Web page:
American companies are leading the way to private commercial use of space. In September 1982, Space Services, Inc., of America, a Houston corporation, launched the first private space vehicle to an altitude of 193 miles from Matagorda Island, Texas. Space Industries, also of Houston, has signed a "memorandum of understanding' with NASA to privately develop a commercial space factory that will work with NASA's space station, under development at the Johnson Space Center.

Can't we manufacture goods perfectly well down here for less? Not really. Abundant solar energy, microgravity and pure vacuum mean new types of pure drugs, large, perfect crystals and new metal alloys can be produced in space and on the moon.

The moon is a source of the most necessary item in space travel--fuel. (Liquid oxygen used as fuel is a significant part of the cargo now carried by the space shuttle.) The lunar rocks our astronauts brought home have turned out to be about half oxygen. If we can get to the moon and set up lunar mining outposts, we can produce vast quantities of oxygen to fuel space travel, space stations, space colonies, space farms and space factories.

First we must establish outposts, "filling stations in the sky,' as our stepping stones. Such stations would allow our four planned shuttle vehicles to do the work of eight. In fact, a study by General Dynamics for NASA predicts that up to 90 percent of the material used in space structures can be obtained by mining the moon.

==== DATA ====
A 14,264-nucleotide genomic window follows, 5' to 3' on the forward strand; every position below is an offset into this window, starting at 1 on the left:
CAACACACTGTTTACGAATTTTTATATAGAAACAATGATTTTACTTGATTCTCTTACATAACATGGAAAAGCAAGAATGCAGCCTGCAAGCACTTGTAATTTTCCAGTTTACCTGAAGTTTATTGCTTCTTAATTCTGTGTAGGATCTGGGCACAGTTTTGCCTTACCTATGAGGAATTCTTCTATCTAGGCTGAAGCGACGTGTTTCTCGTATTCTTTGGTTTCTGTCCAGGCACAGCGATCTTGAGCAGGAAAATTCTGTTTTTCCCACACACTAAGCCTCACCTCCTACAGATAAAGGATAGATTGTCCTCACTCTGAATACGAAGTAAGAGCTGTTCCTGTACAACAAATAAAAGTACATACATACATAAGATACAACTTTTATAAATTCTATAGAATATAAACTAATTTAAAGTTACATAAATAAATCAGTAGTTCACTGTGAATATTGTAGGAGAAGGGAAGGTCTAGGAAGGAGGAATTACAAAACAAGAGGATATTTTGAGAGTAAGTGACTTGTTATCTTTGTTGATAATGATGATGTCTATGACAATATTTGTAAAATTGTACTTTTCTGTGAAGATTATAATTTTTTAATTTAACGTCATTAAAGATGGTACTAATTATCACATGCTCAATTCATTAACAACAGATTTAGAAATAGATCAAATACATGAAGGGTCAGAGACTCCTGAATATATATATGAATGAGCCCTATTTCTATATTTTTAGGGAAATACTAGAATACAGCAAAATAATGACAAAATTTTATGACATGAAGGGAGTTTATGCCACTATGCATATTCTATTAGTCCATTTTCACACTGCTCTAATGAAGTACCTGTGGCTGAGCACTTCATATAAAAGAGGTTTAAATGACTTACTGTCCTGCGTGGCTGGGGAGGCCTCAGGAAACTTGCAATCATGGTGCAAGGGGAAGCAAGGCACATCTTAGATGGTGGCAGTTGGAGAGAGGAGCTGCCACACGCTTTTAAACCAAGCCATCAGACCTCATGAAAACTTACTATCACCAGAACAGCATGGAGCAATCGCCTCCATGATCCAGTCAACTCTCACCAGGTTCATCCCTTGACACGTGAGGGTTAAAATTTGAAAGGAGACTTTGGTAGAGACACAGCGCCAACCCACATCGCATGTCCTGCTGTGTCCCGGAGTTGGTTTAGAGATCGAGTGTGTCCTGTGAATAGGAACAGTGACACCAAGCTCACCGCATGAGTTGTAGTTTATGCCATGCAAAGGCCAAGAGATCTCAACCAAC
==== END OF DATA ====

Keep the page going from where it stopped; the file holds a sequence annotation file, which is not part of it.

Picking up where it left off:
The first permanent step into space, the first "outpost' on the way to the stars, is the space station being developed by NASA and private contractors. The station, designed to provide places for living and working on short, long and permanent projects, will be the first location for space manufacturing and experimental laboratories. Later it will be the supply base for lunar construction. The station will be maintained in orbit and permanently habitable as shuttle flights bring workers and supplies. The unique feature of the station is its policy of operation. It is to be an international project, to allow America's allies access to the benefits of working in space.

Look at the federal budget--we can't afford that! But the federal government won't be doing very much of it alone. More and more Americans are investing in space and creating new companies to take up the challenge and adventure of the High Frontier.

President Reagan has announced the policy of the federal government --to encourage and assist private investment in space. Last October, the President signed a bill that gives the U.S. Department of Transportation power to license private companies for commercial space development. The basic means of transportation used by these companies will be private rockets nicknamed ELVs (expendable launch vehicles). ELVs are the short-term key to space. Such private companies as Space Services are ready to provide launch services with them right now, so other private companies can launch ELVs loaded with their experimental payloads and satellites.